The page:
LEAN AND LIKING IT: igus’ adoption of lean practices has helped the company expand while maintaining a calm and smooth-running operation, according to company executives. Going over a company order are, from left, Vice President Richard Abbate, assembly tech William Solorzano and Warehouse Operations Manager Gerry Fournier.
PBN PHOTO/RUPERT WHITELEY
By Alli-Michelle Conti
Manufacturing in any industry requires skilled workers and a streamlined process that ends with flawless quality. This is where igus Inc. and its staff of 150 Rhode Island employees shine.
Igus is a global player with headquarters in Germany and a newly designed, 162,000-square-foot factory and office-space facility in East Providence. It has served the North American market for almost 30 years.
The company makes polymer bearings and chains, which are plastic products that enable movement in machines, developing the technology to support its innovative products. It sells across many trades, including agriculture, construction and the automotive industry.
In fact, plastic bearings are now used in heavy-duty jobs that only metals at one time could withstand. These goods made by Rhode Islanders now travel around the world as functional parts in cars and heavy-duty machinery, and serve as the lubricant slider in the inner workings of many machines.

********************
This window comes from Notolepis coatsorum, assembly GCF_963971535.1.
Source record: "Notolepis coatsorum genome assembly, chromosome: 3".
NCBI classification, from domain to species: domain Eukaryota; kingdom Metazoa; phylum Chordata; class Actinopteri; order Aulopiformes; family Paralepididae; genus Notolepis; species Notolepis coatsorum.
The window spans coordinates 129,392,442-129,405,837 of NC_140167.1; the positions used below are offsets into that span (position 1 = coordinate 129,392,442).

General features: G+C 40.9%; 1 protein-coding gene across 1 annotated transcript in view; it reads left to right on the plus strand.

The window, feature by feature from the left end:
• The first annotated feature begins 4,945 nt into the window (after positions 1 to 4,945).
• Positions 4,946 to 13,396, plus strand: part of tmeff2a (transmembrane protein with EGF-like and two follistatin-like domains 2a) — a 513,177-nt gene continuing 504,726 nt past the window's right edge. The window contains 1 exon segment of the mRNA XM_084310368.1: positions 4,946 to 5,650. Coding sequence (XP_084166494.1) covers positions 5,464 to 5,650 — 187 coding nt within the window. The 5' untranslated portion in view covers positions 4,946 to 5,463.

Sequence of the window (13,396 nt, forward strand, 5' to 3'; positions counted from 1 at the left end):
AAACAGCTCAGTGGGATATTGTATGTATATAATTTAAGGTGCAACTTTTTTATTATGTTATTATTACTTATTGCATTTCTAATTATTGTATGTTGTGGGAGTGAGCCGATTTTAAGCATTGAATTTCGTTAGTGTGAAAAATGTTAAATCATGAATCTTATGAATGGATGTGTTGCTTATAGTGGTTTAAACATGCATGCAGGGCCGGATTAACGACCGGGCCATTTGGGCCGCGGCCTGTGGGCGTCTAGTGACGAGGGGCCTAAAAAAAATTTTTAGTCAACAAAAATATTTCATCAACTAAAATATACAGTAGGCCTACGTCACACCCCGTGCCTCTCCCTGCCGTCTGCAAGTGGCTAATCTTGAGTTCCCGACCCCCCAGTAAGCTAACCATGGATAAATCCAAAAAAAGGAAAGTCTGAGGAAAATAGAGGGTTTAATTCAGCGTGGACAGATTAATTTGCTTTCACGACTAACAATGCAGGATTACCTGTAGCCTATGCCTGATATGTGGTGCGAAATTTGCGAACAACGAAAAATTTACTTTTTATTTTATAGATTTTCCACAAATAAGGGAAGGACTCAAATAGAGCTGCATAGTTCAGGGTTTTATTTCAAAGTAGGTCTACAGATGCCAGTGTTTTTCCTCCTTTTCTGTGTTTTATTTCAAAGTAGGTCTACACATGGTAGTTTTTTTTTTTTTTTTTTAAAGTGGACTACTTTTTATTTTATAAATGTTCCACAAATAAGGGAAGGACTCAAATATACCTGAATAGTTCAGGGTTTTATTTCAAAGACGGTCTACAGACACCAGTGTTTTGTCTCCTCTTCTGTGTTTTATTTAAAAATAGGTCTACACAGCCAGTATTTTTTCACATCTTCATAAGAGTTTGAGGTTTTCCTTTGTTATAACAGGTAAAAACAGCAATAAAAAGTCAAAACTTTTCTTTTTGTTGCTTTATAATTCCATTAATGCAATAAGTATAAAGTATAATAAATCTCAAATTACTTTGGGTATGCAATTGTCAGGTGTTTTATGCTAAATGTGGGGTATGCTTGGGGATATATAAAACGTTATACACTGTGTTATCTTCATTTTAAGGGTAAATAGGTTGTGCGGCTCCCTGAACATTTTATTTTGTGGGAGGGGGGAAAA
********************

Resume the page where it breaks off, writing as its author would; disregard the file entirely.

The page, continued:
A key to igus’ success has been its adoption of lean practices. All igus employees take part in a Lean 101 training session that the owner also participates in. His presence is a sign of how much value is assigned to the training.
The lean processes are a way of simplifying and improving the consistent flow of an order from the customer all the way through packaging and shipping. The company integrates lean skills and practices into everything from ordering and stocking procedures to the manufacturing floor, and back into research and development.
Examples of lean practices include streamlining all paperwork associated with orders, workspace standardization and daily quality checklists. The company has eliminated phone calls to the manufacturing floor. By using a system of instant messages via computers, all messages, instructions and installation notes are kept together and intact as they travel down the assembly line. This results in less error.
“If our customers’ machines are experiencing downtime, they are losing money. Igus maintains a very large inventory and lean assembly process specifically to respond to customers in need of rapid delivery to keep their machines running,” said Vice President Richard Abbate.
Mark Leland, an employee for the past 21 years, has seen operations transformed from a small, disorganized warehouse to the lean machine igus is today.